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Galatians 2:12

    Galatians 2:12 Translations

    King James Version (KJV)

    For before that certain came from James, he did eat with the Gentiles: but when they were come, he withdrew and separated himself, fearing them which were of the circumcision.

    American King James Version (AKJV)

    For before that certain came from James, he did eat with the Gentiles: but when they were come, he withdrew and separated himself, fearing them which were of the circumcision.

    American Standard Version (ASV)

    For before that certain came from James, he ate with the Gentiles; but when they came, he drew back and separated himself, fearing them that were of the circumcision.

    Basic English Translation (BBE)

    For before certain men came from James, he did take food with the Gentiles: but when they came, he went back and made himself separate, fearing those who were of the circumcision.

    Webster's Revision

    For before that certain came from James, he ate with the Gentiles; but when they came, he drew back and separated himself, fearing them that were of the circumcision.

    World English Bible

    For before some people came from James, he ate with the Gentiles. But when they came, he drew back and separated himself, fearing those who were of the circumcision.

    English Revised Version (ERV)

    For before that certain came from James, he did eat with the Gentiles: but when they came, he drew back and separated himself, fearing them that were of the circumcision.

    Definitions for Galatians 2:12

    Gentiles - A people; nations other than Israel.

    Clarke's Commentary on Galatians 2:12

    Before that certain came from James, he did eat with the Gentiles - Here was Peter's fault. He was convinced that God had pulled down the middle wall of partition that had so long separated the Jews and Gentiles, and he acted on this conviction, associating with the latter and eating with them; but when certain Jews came from James, who it appears considered the law still to be in force, lest he should place a stumbling-block before them he withdrew from all commerce with the converted Gentiles, and acted as if he himself believed the law to be still in force, and that the distinction between the Jews and the Gentiles should still be kept up.

    Barnes' Notes on Galatians 2:12

    For before that certain came - Some of the Jews who had been converted to Christianity. They evidently observed in the strictest manner the rites of the Jewish religion.

    Came from James - See the note at Galatians 1:19. Whether they were sent by James, or whether they came of their own accord, is unknown. It is evident only that they had been intimate with James at Jerusalem, and they doubtless pleaded his authority. James had nothing to do with the course which they pursued; but the sense of the whole passage is, that James was a leading man at Jerusalem, and that the rites of Moses were observed there. When they came down to Antioch, they of course observed those rites, and insisted that others should do it also. It is very evident that at Jerusalem the special rites of the Jews were observed for a long time by those who became Christian converts. They would not at once cease to observe them, and thus needlessly shock the prejudices of their countrymen; see the notes at Acts 21:21-25.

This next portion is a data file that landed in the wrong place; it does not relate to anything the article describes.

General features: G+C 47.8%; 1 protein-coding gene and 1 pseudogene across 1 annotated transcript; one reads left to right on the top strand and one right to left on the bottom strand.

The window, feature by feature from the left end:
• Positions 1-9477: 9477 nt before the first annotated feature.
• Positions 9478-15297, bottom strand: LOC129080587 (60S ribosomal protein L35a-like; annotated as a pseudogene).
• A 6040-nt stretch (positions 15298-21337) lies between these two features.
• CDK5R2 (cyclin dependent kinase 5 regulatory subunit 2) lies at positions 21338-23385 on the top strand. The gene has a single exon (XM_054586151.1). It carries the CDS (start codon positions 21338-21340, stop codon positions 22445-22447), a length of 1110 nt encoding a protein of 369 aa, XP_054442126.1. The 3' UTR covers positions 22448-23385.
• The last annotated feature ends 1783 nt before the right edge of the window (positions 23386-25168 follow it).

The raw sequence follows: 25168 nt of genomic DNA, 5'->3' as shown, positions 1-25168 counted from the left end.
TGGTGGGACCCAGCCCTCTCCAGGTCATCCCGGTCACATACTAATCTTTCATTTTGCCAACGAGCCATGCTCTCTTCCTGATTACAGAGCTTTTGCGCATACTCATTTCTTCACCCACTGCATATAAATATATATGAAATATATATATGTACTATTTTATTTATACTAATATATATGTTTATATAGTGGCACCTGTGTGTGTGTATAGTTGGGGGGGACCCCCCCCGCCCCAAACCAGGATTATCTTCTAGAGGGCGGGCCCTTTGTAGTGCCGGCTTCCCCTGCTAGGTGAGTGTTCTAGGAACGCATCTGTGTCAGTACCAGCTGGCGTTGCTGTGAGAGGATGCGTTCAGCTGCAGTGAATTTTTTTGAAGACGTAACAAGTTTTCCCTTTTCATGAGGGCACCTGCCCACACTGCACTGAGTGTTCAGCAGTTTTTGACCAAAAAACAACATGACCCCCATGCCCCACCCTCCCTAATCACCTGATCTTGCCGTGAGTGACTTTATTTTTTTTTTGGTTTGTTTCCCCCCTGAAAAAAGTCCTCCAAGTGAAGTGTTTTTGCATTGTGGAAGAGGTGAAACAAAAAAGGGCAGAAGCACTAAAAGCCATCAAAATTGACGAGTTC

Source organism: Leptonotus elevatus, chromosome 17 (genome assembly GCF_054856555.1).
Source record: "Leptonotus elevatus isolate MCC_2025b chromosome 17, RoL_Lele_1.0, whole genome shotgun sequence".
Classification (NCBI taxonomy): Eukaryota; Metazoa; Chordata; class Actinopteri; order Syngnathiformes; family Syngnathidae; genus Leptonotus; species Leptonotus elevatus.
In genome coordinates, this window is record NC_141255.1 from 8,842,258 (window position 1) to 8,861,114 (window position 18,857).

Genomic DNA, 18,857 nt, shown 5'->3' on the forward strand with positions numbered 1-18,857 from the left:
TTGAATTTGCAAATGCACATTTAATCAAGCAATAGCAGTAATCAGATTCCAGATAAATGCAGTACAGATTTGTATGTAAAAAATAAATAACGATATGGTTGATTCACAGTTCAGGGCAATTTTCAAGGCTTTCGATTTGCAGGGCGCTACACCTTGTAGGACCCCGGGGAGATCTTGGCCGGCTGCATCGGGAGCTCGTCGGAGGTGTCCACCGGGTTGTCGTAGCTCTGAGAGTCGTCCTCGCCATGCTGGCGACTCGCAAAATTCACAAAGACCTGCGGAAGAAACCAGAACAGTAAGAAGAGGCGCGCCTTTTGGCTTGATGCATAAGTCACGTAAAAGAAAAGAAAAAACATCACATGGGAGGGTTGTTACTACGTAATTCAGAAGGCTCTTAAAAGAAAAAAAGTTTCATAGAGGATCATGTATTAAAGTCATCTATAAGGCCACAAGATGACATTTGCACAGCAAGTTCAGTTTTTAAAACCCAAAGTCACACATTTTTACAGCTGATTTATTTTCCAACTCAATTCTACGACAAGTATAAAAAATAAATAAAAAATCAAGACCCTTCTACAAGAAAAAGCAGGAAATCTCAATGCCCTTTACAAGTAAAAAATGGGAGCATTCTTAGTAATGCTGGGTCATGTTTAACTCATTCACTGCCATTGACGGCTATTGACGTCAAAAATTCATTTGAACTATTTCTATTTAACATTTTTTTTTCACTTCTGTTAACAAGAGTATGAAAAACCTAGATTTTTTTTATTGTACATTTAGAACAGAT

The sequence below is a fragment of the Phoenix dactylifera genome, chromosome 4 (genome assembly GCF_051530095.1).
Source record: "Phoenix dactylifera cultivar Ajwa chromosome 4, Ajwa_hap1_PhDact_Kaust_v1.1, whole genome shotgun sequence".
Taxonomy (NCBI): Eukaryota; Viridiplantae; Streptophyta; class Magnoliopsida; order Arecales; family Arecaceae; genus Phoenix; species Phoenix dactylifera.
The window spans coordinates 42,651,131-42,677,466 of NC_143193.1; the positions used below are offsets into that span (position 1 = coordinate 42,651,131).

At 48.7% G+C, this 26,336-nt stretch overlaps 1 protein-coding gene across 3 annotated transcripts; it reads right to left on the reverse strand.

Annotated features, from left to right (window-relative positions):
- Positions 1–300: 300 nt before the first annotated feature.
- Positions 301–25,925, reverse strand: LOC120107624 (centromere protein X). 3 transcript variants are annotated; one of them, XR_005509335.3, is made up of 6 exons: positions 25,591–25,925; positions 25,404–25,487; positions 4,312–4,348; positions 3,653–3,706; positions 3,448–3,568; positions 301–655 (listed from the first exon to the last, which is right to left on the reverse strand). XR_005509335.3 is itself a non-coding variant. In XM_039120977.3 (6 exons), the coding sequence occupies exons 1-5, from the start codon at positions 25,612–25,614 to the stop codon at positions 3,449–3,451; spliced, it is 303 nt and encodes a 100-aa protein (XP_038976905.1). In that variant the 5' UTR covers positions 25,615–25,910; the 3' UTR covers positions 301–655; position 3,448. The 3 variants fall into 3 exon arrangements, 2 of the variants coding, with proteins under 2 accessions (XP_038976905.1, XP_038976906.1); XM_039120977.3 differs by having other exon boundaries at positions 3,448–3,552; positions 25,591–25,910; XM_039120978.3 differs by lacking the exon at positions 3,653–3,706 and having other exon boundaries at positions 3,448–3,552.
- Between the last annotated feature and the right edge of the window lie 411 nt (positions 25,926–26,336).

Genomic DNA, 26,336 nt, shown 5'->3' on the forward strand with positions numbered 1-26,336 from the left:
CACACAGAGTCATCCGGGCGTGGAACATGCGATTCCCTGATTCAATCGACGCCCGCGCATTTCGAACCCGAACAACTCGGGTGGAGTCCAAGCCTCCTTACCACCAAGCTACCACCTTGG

He did eat with the Gentiles - Peter had been taught that in the remarkable vision which he saw as recorded in Acts 10. He had learned that God designed to break down the wall of partition between the Jews and the Gentiles, and he familiarly associated with them, and partook with them of their food. He evidently disregarded the special laws of the Jews about meats and drinks, and partook of the common food which was in use among the Gentiles. Thus he showed his belief that all the race was henceforward to be regarded as on a level, and that the special institutions of the Jews were not to be considered as binding, or to be imposed on others.

    But when they were come, he withdrew and separated himself - He withdrew from the Gentiles, and probably from the Gentile converts to Christianity. The reason why he did this is stated. He feared those who were of the circumcision, or who had been Jews. Whether they demanded this of him; whether they encountered him in debate; or whether he silently separated himself from the Gentiles without their having said anything to him, is unknown. But he feared the effect of their opposition; he feared their reproaches; he feared the report which would be made to those at Jerusalem; and perhaps he apprehended that a tumult would be excited and a persecution commenced at Antioch by the Jews who resided there. This is a melancholy illustration of Peter's characteristic trait of mind. We see in this act the same Peter who trembled when he began to sink in the waves; the same Peter who denied his Lord. Bold, ardent, zealous, and forward; he was at the same time timid and often irresolute; and he often had occasion for the deepest humility, and the most poignant regrets at the errors of his course. No one can read his history without loving his ardent and sincere attachment to his Master; and yet no one can read it without a tear of regret that he was left thus to do injury to his cause. No man loved the Saviour more sincerely than he did, yet his constitutional timidity and irresolutehess of character often led him to courses of life suited deeply to wound his cause.